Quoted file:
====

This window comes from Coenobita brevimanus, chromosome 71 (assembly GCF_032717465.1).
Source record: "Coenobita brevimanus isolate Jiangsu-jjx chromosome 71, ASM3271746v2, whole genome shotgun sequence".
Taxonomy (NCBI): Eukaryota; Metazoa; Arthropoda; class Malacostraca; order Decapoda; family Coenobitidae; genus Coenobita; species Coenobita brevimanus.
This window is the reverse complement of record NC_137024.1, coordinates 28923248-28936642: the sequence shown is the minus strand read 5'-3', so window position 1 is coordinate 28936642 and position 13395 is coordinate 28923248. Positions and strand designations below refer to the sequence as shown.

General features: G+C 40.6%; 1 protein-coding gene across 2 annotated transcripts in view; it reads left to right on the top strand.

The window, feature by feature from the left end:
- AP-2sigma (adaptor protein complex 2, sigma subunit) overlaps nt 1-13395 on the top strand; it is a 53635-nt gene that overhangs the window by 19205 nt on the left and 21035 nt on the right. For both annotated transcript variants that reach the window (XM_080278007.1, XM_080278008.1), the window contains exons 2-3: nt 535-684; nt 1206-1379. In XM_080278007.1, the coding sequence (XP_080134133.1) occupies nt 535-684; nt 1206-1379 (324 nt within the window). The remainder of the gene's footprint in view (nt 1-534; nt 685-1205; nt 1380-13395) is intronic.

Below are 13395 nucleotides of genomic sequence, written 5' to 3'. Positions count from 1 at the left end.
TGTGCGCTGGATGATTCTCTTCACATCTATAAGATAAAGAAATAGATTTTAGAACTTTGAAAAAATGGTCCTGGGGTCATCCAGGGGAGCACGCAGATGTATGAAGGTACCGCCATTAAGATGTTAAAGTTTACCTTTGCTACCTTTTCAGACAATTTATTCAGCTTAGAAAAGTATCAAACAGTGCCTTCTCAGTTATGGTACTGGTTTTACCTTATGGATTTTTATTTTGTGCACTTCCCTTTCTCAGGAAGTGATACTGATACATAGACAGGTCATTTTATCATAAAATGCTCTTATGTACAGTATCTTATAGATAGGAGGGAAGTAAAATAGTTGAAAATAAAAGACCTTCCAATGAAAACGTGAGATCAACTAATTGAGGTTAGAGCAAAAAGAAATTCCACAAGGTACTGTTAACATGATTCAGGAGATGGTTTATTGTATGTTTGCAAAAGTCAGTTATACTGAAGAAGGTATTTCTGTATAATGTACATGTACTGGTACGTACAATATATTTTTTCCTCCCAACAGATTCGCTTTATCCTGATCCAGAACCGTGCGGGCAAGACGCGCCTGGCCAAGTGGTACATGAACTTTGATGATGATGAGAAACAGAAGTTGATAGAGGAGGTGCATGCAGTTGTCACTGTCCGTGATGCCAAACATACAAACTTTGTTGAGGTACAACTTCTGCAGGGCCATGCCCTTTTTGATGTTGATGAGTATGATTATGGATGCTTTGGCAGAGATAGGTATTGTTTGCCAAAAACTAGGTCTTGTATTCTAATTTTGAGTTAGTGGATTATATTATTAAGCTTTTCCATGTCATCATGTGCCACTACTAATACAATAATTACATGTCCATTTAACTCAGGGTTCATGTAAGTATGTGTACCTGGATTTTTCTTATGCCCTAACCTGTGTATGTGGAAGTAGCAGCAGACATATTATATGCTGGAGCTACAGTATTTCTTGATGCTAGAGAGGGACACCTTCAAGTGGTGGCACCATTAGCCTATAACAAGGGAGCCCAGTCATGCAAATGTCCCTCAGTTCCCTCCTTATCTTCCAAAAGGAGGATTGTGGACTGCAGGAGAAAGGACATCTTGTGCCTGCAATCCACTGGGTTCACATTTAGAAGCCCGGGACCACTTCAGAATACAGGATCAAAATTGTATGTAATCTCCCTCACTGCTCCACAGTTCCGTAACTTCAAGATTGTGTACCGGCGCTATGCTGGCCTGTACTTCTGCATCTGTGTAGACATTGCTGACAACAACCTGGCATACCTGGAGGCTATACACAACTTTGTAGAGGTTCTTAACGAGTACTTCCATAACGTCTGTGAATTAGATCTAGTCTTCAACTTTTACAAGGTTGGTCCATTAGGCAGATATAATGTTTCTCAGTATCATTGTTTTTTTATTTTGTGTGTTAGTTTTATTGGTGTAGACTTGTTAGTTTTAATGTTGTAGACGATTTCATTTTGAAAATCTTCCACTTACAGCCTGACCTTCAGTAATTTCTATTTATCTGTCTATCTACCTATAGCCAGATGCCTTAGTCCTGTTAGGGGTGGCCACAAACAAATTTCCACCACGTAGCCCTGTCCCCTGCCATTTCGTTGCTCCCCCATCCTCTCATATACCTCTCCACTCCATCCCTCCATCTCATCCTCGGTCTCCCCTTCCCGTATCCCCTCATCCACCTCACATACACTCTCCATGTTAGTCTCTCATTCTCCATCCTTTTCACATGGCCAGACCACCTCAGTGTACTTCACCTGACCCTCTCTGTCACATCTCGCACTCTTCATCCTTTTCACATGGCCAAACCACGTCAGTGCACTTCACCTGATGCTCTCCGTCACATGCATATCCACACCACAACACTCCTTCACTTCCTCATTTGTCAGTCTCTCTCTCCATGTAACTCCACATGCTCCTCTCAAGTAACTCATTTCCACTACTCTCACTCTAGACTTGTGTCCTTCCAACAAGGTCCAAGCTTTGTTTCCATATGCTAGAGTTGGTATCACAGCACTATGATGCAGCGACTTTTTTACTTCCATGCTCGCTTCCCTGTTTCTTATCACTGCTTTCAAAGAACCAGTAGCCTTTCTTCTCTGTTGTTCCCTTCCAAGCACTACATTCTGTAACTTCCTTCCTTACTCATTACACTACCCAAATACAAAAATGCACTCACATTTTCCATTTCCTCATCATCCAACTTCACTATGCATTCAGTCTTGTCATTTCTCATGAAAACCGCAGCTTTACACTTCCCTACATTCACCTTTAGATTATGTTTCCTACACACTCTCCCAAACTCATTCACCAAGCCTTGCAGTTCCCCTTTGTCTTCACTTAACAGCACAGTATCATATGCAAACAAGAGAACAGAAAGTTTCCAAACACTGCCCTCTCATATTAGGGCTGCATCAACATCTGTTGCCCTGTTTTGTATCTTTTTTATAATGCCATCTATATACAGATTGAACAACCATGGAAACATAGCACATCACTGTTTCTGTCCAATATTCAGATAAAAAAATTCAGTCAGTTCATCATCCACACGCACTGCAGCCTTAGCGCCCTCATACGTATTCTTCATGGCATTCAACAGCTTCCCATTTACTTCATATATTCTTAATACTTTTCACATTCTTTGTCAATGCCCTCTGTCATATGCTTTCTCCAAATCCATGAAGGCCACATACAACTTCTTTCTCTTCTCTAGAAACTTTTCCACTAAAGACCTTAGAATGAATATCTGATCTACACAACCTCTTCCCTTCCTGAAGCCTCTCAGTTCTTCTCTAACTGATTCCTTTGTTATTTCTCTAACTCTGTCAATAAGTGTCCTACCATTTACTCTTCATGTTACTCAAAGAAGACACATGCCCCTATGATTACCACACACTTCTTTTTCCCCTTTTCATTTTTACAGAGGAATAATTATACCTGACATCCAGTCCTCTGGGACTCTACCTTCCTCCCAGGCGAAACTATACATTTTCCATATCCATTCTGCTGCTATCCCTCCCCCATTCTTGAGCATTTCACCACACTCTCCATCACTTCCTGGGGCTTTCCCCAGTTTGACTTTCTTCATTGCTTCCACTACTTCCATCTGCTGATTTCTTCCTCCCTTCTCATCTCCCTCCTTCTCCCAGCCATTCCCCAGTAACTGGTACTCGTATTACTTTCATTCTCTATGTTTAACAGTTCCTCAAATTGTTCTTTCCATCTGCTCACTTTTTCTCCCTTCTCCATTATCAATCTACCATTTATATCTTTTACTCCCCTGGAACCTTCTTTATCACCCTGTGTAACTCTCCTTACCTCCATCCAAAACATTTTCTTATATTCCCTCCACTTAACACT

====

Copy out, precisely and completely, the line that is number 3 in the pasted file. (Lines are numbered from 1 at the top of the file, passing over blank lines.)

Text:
Taxonomy (NCBI): Eukaryota; Metazoa; Arthropoda; class Malacostraca; order Decapoda; family Coenobitidae; genus Coenobita; species Coenobita brevimanus.